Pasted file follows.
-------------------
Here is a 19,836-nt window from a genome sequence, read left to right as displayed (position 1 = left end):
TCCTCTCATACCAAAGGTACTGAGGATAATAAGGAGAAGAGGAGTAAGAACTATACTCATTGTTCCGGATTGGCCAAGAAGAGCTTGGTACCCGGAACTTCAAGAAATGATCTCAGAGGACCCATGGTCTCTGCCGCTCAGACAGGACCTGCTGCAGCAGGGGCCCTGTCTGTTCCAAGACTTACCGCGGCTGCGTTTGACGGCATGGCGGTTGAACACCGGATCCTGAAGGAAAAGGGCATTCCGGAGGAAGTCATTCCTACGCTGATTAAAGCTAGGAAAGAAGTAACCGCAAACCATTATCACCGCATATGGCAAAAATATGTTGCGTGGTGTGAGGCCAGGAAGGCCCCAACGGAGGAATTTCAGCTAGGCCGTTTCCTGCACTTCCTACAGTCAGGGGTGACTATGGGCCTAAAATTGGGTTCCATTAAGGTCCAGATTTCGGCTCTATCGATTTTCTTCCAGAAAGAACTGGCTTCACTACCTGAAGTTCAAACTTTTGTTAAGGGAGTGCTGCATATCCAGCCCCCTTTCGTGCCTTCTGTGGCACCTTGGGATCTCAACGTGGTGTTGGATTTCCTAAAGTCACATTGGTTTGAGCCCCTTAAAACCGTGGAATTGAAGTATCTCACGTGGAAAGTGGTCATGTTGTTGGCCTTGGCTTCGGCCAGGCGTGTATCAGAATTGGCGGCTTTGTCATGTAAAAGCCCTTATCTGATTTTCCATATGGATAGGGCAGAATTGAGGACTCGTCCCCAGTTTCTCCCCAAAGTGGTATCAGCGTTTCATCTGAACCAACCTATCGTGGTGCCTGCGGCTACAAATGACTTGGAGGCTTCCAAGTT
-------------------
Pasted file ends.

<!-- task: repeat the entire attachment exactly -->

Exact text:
Here is a 19,836-nt window from a genome sequence, read left to right as displayed (position 1 = left end):
TCCTCTCATACCAAAGGTACTGAGGATAATAAGGAGAAGAGGAGTAAGAACTATACTCATTGTTCCGGATTGGCCAAGAAGAGCTTGGTACCCGGAACTTCAAGAAATGATCTCAGAGGACCCATGGTCTCTGCCGCTCAGACAGGACCTGCTGCAGCAGGGGCCCTGTCTGTTCCAAGACTTACCGCGGCTGCGTTTGACGGCATGGCGGTTGAACACCGGATCCTGAAGGAAAAGGGCATTCCGGAGGAAGTCATTCCTACGCTGATTAAAGCTAGGAAAGAAGTAACCGCAAACCATTATCACCGCATATGGCAAAAATATGTTGCGTGGTGTGAGGCCAGGAAGGCCCCAACGGAGGAATTTCAGCTAGGCCGTTTCCTGCACTTCCTACAGTCAGGGGTGACTATGGGCCTAAAATTGGGTTCCATTAAGGTCCAGATTTCGGCTCTATCGATTTTCTTCCAGAAAGAACTGGCTTCACTACCTGAAGTTCAAACTTTTGTTAAGGGAGTGCTGCATATCCAGCCCCCTTTCGTGCCTTCTGTGGCACCTTGGGATCTCAACGTGGTGTTGGATTTCCTAAAGTCACATTGGTTTGAGCCCCTTAAAACCGTGGAATTGAAGTATCTCACGTGGAAAGTGGTCATGTTGTTGGCCTTGGCTTCGGCCAGGCGTGTATCAGAATTGGCGGCTTTGTCATGTAAAAGCCCTTATCTGATTTTCCATATGGATAGGGCAGAATTGAGGACTCGTCCCCAGTTTCTCCCCAAAGTGGTATCAGCGTTTCATCTGAACCAACCTATCGTGGTGCCTGCGGCTACAAATGACTTGGAGGCTTCCAAGTT